Thus far, I’ve only lived through two full decades, but in that short twenty-year span it’s insane how many things have evolved (and not just the things attributed to Steve Jobs’ tyrannical ingenuity). Since the 90s, cell phones have diminished in size from the hulking Monarch brick Agent Dana Scully had to pull a 3-mile antennae from before she could address her urgent callers, to the boxy Nokia that went off in my fifth grade class with no penalty (because my sister and I were the only children in the country who had cell phones in 2001), and finally to the streamlined smartphone in every modern four-year-old’s Gymboree shorts (although, if the increasing size of the iPhone is any indication, looks like we’ll be right back there with 90s FBI setbacks in a fortnight). CDs swept in to antiquate cassette technology and just as quickly yielded their lionization to MP3s. Pig tails, butterfly clips, and crimpers dissipated with the stardom of Sarah Michelle Gellar and Melissa Joan Hart. Britney Spears riled up mothers about teen inappropriateness, shaved her head, and sought out Autotune to salvage her career, and the formerly hirsute Hanson became a symbol of ignominy that those of us over twenty continue to joke about in embarrassment. Pop culture drama morphed from Corey and Topanga’s relationship to Camille Grammer’s Real Housewives divorce, and lovable little Nano Pets segued into some really angry birds.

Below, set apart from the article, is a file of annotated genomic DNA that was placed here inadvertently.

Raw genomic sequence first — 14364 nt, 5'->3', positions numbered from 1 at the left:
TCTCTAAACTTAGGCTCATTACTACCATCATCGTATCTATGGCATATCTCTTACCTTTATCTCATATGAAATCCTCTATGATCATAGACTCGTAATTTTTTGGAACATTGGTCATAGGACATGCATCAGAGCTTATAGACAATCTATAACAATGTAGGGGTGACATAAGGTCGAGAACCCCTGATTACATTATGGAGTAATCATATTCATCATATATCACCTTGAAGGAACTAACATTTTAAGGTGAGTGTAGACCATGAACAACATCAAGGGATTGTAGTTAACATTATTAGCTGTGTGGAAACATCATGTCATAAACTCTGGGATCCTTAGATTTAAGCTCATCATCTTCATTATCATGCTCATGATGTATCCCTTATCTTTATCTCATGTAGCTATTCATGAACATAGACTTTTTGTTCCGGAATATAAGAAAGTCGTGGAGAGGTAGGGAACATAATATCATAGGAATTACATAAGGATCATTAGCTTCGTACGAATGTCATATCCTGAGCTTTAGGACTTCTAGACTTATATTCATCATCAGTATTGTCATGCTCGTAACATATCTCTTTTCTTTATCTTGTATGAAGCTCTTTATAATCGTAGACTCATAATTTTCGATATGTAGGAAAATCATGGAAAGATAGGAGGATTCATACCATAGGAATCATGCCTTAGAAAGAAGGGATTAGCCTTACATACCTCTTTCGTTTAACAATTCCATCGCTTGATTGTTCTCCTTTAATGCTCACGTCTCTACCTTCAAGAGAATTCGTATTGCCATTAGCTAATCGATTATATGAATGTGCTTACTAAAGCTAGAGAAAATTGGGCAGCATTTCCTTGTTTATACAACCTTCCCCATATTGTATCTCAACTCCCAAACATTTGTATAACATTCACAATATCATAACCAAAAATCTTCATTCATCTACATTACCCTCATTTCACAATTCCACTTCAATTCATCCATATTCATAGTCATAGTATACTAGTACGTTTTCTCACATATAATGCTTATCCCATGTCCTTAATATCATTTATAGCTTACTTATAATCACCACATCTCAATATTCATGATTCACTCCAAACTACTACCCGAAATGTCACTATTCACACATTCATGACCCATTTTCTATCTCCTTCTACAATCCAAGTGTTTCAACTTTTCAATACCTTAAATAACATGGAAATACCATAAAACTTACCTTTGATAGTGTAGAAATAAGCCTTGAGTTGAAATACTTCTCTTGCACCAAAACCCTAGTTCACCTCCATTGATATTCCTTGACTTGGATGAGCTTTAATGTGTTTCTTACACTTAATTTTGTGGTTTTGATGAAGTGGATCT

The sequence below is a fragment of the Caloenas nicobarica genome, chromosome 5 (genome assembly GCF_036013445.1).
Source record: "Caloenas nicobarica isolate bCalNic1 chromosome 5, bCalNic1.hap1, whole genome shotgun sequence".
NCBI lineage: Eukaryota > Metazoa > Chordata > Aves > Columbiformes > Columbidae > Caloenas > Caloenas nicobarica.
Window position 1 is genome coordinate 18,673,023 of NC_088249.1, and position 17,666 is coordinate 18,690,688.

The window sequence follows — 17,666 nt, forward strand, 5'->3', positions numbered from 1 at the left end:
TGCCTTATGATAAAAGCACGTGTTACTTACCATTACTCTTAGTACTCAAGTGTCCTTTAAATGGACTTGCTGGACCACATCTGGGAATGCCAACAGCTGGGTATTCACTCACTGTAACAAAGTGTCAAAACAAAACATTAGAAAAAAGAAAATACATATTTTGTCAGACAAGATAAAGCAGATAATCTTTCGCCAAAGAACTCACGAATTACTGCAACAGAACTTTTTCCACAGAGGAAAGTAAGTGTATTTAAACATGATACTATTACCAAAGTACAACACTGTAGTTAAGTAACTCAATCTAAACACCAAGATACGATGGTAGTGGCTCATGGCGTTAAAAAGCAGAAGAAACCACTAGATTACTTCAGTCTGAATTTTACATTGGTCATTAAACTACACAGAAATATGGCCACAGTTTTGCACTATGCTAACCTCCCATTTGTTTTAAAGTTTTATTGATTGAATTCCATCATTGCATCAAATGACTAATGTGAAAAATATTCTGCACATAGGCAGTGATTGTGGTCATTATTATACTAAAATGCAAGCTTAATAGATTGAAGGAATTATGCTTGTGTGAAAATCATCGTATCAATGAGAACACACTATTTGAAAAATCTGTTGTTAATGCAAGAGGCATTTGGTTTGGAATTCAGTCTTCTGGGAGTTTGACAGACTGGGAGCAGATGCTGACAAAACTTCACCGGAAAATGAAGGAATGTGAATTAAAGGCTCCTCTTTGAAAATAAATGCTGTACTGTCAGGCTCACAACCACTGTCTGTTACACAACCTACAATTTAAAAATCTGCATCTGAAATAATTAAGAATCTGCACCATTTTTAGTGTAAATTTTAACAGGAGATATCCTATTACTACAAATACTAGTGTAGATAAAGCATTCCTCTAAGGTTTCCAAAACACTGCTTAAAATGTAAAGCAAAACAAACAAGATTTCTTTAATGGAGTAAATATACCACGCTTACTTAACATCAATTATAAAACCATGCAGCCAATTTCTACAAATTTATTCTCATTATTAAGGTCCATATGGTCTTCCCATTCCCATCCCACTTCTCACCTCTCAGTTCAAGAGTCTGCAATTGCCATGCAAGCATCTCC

So many definitive constituents seem to be jilted with each passing decade that one can only wonder what will characterize our current decade for future generations. Will the ever-increasing speed of technological advancement continue to make things passé so quickly that we’ll hardly retain anything to attribute to this decade? And what will people even call this time period? The teens? We certainly haven’t made things easy for ourselves, a fact that might explain why contemporary pop culture seems so keen on reincarnating the past. We move with such rapidity toward an indiscernible future that we practically necessitate the familiarity gleaned from Kanye West’s 80s riffs, period pieces like Madmen and Downton Abbey, and the Cary Grant chic channelled by Justin Timberlake and pre-Don Jon Joseph Gordon-Levitt. With all our forward progression, it seems we just can’t resist the urge to look backwards.